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Guide To Patenting And USPTO Patent Applications

What can be patented? What does novelty mean?

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In legal terms, any person who invents or discovers any new and useful process, machine, manufacture, or composition of matter, or any new and useful improvement thereof, may obtain a patent, subject to the conditions and requirements of the law.

What Does That Mean?

  • A “process” is defined by law as a process, act or method, and primarily includes industrial or technical processes. A process is the way an invention performs rather than the way it is structured. Computer software performs a certain way, it makes certain processes. Another example would be the process for making a drug.
  • “Machine” should need no explanation.
  • The term “manufacture” refers to articles which are made, and includes all manufactured articles.
  • “Composition of matter” relates to chemical compositions and may include mixtures of ingredients as well as new chemical compounds.
Basically, you can patent things that are made or the processes for making the products.

Always An Execption To The Rule

The Atomic Energy Act of 1954 excludes the patenting of inventions useful solely in the utilization of special nuclear material or atomic energy for atomic weapons.

What Does Useful Mean?

The patent law specifies that inventions must be “useful”, which means have a useful purpose. Being useful also includes operativeness, meaning that an invention must operate or perform its intended purpose.

It should be noted that laws of nature, physical phenomena and abstract ideas are not patentable no matter how useful they are.

You cannot patent an idea or suggestion for a new process, machine, manufacture, etc. You can only patent the actual invention and you must provide the USPTO with a complete description of the actual working invention.

What Does New or Novelty Mean?

In order for an invention to be patentable it must be new as defined by patent law. An invention cannot be patented if:
  1. The invention was known or used by others in the United States, or patented or described in a printed publication in the United States or a foreign country, before the current applicant filed for his or her patent. Someone else has made the same invention as you did.
  2. The invention was patented or described in a printed publication in this or a foreign country or in public use or on sale in this country more than one year prior to the application for patent in the United States. You or somebody else revealed your invention more than a year ago to the public.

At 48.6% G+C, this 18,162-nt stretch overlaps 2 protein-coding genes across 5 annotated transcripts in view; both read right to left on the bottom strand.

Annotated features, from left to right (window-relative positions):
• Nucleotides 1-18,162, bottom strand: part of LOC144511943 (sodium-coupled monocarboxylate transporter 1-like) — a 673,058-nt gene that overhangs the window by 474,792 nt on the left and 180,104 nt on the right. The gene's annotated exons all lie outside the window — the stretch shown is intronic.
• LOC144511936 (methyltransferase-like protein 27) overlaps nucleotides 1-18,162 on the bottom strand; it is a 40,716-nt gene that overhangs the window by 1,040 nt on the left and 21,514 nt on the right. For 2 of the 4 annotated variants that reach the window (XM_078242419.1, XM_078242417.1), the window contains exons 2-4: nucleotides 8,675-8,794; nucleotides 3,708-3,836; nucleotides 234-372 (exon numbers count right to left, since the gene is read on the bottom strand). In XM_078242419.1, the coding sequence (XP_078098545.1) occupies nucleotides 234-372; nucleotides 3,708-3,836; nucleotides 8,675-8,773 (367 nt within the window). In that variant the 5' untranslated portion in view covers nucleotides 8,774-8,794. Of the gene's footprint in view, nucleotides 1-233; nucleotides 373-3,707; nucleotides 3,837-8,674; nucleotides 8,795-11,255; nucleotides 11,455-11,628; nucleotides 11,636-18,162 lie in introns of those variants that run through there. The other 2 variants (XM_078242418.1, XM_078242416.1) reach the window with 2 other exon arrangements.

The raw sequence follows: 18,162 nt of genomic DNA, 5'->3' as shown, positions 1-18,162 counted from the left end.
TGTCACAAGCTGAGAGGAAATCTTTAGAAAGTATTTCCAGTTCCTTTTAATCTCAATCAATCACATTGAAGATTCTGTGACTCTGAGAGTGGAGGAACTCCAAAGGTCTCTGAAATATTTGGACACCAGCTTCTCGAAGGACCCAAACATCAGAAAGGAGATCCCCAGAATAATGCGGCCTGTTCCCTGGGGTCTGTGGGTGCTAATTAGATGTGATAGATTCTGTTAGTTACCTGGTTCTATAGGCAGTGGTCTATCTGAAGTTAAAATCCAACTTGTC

Don't Talk About It

If the invention has been described in a printed publication anywhere in the world, or if it has been in public use or on sale in the United States before the date that the applicant made his/her invention, a patent cannot be obtained. If the invention has been described in a printed publication anywhere, or has been in public use or on sale in this country more than one year before the date on which an application for patent is filed in this country, a patent cannot be obtained. In this connection it is immaterial when the invention was made, or whether the printed publication or public use was by the inventor himself/herself or by someone else. If the inventor describes the invention in a printed publication or uses the invention publicly, or places it on sale, he/she must apply for a patent before one year has gone by, otherwise any right to a patent will be lost.

You Can't Be Too Obvious

Even if you don't find the prior art to prove it - you will not get a patent if your invention is not different enough from similiar inventions that are already out there. A patent maybe refused if the differences between your invention and another invention are too obvious. Your invention must be sufficiently different from what has been used or described before that it may be said to be nonobvious to a person having ordinary skill in the area of technology related to your invention. For example, the substitution of one material for another, or changes in size, are ordinarily not patentable. You can't paint it red and make it twice as big and expect a patent.

Another example of "nonobvious to a person having ordinary skill in the area of technology related to your invention" could be the following. An electronics engineer looks at a circuit board and observes that it is just like another circuit board except that a few parts are substituted. Someone who is not familiar with circuit boards may not understand that the two boards are very similar, however, someone with training thinks that it is obvious. You would want the electronics engineer to look at the circuit board that you want to patent and say, "heah, why didn't I think of that!"

Next - Who may apply for a patent?

  1. About.com
  2. Money
  3. Inventors
  4. Need a Patent or Trademark?
  5. Patents
  6. Understanding Novelty Useful and Nonobvious Patents

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